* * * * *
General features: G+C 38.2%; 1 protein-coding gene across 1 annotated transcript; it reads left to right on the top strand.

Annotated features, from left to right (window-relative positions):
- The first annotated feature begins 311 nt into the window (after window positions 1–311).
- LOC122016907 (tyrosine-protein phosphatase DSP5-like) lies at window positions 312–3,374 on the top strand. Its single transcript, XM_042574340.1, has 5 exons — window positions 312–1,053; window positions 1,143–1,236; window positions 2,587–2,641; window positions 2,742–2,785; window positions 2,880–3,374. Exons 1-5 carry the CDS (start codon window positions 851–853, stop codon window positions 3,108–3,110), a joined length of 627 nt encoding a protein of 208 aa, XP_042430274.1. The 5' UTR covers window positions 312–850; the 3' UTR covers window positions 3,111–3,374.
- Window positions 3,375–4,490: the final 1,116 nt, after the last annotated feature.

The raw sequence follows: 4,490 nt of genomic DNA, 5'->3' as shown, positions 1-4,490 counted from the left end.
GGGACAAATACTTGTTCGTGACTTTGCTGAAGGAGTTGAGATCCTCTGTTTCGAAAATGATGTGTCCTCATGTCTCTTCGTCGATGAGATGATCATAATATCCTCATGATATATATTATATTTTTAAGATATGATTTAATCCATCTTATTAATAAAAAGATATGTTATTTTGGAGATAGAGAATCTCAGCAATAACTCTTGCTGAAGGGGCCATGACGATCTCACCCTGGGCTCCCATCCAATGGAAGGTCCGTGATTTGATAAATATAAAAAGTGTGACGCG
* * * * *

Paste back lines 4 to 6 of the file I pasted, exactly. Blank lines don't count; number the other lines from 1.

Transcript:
- LOC122016907 (tyrosine-protein phosphatase DSP5-like) lies at window positions 312–3,374 on the top strand. Its single transcript, XM_042574340.1, has 5 exons — window positions 312–1,053; window positions 1,143–1,236; window positions 2,587–2,641; window positions 2,742–2,785; window positions 2,880–3,374. Exons 1-5 carry the CDS (start codon window positions 851–853, stop codon window positions 3,108–3,110), a joined length of 627 nt encoding a protein of 208 aa, XP_042430274.1. The 5' UTR covers window positions 312–850; the 3' UTR covers window positions 3,111–3,374.
- Window positions 3,375–4,490: the final 1,116 nt, after the last annotated feature.

The raw sequence follows: 4,490 nt of genomic DNA, 5'->3' as shown, positions 1-4,490 counted from the left end.